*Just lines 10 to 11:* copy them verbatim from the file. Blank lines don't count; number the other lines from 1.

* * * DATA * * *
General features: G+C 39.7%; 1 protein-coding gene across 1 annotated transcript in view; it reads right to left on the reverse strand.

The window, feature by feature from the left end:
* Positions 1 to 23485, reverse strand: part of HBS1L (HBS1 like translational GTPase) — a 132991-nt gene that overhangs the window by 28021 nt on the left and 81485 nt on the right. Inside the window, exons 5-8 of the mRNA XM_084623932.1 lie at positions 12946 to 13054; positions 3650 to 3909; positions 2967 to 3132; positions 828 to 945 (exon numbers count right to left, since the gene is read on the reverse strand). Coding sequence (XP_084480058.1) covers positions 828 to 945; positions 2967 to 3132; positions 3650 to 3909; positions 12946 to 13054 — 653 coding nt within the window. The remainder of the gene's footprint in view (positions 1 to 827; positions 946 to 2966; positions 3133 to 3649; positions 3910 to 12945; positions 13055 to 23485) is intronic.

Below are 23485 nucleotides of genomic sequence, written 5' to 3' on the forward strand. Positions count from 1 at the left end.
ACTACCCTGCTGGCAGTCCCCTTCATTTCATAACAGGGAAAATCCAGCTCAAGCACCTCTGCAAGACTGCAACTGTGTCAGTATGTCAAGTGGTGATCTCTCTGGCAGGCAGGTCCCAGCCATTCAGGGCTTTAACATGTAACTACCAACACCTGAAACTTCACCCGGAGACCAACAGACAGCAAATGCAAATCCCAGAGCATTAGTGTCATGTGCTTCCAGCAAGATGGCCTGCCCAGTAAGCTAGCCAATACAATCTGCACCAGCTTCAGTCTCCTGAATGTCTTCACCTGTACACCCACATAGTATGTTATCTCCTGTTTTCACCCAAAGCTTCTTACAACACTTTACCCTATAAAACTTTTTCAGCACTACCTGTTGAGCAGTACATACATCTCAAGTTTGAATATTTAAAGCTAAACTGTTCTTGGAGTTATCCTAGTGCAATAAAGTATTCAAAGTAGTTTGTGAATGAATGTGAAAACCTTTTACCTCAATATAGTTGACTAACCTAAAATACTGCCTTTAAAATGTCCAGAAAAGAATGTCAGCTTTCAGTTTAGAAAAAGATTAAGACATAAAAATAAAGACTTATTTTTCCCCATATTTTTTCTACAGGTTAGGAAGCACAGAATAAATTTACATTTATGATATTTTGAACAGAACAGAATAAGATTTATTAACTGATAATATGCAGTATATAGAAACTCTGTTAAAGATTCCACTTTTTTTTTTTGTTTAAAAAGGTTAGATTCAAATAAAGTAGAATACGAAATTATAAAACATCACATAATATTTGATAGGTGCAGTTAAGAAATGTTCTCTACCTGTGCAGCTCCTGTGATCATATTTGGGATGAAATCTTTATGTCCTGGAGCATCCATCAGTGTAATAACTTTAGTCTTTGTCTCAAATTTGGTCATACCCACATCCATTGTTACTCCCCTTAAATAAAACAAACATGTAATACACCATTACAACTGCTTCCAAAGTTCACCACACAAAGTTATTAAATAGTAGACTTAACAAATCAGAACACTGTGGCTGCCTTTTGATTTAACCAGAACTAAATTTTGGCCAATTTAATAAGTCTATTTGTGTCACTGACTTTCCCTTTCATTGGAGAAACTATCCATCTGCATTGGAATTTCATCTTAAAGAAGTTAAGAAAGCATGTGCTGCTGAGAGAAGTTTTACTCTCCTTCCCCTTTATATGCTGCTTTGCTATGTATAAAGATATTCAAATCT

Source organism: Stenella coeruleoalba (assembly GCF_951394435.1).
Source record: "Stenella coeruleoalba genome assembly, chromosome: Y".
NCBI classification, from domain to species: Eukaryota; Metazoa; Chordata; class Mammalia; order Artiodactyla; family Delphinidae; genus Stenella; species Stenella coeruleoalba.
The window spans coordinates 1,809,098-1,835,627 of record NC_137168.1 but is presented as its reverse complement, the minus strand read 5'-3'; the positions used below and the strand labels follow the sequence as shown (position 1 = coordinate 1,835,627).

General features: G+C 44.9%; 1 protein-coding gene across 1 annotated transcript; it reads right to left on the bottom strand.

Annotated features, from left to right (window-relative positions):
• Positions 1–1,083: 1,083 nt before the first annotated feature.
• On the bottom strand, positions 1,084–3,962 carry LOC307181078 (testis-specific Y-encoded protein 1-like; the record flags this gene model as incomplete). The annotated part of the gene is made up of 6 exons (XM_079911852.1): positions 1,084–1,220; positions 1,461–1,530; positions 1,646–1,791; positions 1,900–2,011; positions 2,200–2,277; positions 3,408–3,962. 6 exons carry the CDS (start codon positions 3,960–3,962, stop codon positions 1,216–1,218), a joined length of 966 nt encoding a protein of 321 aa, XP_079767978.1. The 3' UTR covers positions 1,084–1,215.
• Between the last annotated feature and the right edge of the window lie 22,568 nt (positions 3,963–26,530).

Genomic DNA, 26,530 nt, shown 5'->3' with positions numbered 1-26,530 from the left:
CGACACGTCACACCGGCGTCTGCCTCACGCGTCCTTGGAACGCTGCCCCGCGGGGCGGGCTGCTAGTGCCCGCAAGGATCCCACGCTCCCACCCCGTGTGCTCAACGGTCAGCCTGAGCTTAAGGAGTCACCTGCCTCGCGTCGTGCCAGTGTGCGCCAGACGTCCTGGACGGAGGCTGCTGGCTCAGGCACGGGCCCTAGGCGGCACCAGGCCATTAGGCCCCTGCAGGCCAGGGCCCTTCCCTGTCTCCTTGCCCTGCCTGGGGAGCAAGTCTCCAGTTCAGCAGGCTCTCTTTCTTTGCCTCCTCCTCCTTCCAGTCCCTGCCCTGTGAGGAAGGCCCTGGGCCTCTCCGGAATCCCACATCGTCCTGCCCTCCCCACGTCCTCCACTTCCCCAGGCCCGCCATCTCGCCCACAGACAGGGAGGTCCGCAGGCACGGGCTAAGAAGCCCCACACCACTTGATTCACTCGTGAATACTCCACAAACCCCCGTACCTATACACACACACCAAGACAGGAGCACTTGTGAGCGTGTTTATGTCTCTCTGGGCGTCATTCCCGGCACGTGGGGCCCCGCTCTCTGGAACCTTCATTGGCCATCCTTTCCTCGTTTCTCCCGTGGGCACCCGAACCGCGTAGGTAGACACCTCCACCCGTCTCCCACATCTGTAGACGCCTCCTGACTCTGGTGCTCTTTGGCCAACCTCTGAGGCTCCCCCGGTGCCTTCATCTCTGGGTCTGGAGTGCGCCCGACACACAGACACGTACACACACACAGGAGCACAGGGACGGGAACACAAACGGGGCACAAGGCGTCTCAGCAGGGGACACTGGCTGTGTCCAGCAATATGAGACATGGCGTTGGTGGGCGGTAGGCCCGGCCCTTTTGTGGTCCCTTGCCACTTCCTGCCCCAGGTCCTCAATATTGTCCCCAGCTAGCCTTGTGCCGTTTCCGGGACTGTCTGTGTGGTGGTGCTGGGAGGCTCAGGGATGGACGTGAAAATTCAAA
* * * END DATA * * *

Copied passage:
General features: G+C 44.9%; 1 protein-coding gene across 1 annotated transcript; it reads right to left on the bottom strand.

Annotated features, from left to right (window-relative positions):